3.  Offer to take the exam in the professor's office/lab space-- the hour BEFORE it is offered to the class at large.  That way it's clear that you're on the up-and-up, you're not looking to take advantage of anything, and you're genuinely trying to make the faculty member's life easier, too.  If you need extra time, this is also a good way to manage that-- offer to START the exam that way, and finish it in class (if you get 200% time) or finish it in the half hour following class time.  Why do faculty prefer this?  Well, because it allows THEM to proctor, and yes-- as you've seen for yourself, there are questions about integrity at academic testing centers, and faculty KNOW it, and it MIGHTILY peeves them... and because for faculty that write de novo assessments, it means less lead time-- important in a class where they may not know until Wednesday what should be covered on Friday's midterm.



Resistance isn't futile.  It's voltage divided by current. 

Western U.S.

Offline wackattack69

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 Macabre, I also struggled with mentioning her weight in this discussion. I don't believe it is remotely the same as mentioning her color/race. I would venture to say that this woman has some disability due to her weight.  I am overweight myself, FWIW. I was trying to convey, that the office is full of food and candy, which she is always eating...at least whenever we have been present (twice now). Her "tantrum" of throwing the Reese's has nothing to do with her skin color. It has everything to do with the fact that there is FOOD everywhere, all of the time and DD is obviously inconveniencing her by forcing her not to eat Reese's when DD is there. It was not about  DD's disability with this woman, it was about HER and her food. Can you even imagine how DD felt when that woman rolled her eyes and threw that Reese's??? I'd venture to say she felt like a burden..a piece of crap.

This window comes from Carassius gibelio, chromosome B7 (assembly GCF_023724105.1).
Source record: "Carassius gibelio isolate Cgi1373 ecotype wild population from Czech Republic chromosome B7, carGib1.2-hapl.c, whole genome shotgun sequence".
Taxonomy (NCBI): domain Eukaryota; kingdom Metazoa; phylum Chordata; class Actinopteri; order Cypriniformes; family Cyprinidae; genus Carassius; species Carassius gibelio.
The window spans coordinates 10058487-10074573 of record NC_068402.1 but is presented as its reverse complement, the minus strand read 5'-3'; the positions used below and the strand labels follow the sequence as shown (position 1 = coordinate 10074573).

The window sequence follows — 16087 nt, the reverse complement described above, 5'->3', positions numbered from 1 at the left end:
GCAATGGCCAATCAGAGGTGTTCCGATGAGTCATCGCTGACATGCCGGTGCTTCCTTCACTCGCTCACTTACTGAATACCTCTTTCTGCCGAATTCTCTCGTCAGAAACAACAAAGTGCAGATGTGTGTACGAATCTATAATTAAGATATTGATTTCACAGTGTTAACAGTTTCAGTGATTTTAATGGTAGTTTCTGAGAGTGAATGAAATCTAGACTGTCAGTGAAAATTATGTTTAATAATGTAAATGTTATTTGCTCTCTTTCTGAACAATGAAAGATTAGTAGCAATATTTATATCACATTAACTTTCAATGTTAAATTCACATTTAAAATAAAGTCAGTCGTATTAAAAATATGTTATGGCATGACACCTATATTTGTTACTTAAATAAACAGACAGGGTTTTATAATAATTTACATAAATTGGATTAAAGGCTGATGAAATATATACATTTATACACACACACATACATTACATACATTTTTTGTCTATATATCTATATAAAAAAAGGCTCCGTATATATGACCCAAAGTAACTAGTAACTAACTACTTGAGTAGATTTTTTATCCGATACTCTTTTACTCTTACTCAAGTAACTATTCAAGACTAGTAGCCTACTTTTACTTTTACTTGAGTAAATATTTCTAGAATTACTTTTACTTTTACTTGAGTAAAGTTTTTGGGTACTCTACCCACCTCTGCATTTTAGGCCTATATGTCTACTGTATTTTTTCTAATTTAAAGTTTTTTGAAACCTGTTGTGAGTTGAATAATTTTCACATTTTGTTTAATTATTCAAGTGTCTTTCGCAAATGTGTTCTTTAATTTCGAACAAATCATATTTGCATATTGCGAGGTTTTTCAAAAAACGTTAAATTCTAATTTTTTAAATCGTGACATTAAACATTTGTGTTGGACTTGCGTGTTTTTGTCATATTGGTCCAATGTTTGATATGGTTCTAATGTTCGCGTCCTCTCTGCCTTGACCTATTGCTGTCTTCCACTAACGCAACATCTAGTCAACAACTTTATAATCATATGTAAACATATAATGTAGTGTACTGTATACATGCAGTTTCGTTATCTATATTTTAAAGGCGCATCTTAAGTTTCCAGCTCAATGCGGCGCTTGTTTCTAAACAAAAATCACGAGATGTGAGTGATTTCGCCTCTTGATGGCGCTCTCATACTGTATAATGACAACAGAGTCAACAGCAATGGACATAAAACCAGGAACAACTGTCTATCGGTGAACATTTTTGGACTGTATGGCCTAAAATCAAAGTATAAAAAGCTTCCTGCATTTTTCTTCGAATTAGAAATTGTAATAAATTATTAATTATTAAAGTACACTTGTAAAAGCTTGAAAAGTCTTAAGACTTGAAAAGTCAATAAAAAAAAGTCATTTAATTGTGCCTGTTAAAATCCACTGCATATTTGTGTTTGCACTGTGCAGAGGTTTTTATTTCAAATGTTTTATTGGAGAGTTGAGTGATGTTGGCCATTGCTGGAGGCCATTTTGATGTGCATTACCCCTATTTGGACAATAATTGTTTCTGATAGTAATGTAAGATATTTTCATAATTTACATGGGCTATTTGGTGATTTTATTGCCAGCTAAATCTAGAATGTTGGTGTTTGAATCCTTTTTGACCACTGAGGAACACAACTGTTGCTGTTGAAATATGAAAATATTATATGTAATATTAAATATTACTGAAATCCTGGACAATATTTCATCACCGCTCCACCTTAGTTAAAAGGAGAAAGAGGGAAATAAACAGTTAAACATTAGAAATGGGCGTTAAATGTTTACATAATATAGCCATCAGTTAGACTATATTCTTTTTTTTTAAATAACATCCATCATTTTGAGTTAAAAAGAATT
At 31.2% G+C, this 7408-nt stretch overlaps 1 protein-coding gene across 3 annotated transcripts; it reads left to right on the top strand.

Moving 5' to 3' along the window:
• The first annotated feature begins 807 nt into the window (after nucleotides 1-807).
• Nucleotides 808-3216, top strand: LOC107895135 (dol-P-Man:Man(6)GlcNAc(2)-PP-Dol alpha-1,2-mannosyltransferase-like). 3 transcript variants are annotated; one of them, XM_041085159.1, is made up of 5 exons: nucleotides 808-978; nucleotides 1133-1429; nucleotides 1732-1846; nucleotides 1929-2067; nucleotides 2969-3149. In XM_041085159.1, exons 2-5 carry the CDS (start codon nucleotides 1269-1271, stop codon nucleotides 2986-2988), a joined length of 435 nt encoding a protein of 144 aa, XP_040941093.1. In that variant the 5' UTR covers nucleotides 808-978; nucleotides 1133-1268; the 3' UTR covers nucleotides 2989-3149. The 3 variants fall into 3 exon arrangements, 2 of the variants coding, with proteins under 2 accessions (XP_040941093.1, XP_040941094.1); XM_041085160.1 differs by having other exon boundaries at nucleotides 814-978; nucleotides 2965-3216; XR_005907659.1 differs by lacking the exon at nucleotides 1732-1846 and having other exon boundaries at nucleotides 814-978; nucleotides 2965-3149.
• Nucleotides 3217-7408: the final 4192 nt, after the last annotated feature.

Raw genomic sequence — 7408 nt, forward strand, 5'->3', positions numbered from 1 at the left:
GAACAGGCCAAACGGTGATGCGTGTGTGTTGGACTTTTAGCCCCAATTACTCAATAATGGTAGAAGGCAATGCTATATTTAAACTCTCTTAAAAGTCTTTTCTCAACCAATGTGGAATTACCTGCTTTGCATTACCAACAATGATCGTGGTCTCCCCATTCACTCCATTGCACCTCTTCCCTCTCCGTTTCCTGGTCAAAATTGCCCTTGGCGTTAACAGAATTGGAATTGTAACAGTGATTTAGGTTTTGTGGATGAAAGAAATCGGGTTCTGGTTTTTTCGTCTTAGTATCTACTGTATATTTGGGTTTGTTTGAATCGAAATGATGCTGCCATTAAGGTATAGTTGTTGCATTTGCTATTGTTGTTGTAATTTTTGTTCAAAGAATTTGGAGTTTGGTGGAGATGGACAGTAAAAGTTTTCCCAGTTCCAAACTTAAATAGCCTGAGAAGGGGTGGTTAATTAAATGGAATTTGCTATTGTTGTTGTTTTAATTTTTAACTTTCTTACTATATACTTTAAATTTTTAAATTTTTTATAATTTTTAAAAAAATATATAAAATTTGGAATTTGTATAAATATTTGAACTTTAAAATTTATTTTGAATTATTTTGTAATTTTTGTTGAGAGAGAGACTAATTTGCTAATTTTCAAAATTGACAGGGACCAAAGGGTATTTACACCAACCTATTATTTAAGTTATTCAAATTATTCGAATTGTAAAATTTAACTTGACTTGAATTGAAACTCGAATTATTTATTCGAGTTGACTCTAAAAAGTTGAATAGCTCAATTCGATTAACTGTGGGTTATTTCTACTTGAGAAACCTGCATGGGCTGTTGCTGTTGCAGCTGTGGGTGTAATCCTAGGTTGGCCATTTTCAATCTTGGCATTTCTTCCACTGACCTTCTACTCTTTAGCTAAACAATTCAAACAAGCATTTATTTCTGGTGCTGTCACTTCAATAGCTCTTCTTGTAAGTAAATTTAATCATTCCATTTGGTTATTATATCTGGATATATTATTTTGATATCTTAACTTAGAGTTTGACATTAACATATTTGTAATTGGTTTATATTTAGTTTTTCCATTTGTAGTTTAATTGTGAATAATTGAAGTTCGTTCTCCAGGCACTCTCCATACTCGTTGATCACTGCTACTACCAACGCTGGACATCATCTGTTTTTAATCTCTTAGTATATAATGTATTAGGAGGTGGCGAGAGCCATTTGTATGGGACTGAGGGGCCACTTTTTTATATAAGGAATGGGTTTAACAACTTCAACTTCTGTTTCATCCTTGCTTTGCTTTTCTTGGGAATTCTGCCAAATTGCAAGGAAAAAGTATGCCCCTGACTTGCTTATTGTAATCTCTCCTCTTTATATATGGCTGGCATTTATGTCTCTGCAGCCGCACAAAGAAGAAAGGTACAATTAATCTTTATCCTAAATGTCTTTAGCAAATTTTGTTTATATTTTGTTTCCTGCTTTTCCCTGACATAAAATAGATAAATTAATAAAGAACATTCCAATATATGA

At her college in Texas, they had trail mix in the office and at our initial meeting, jumped up and took it out. Both women washed their hands and came back in. They mentioned that one was diabetic and usually had the trail mix at her desk (which was not the one we were at). They just handled it with efficiency and professionalism. No eyerolls or flinging of the food. And both women there were also overweight.
 Oh, and these were not study carrels....google audiology Whisper Rooms. That is exactly what their testing rooms were:)
 

Offline Macabre

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It seems to me this woman has a lot of emotional issues.
Me: Sesame, shellfish, chamomile, sage
DS: Peanuts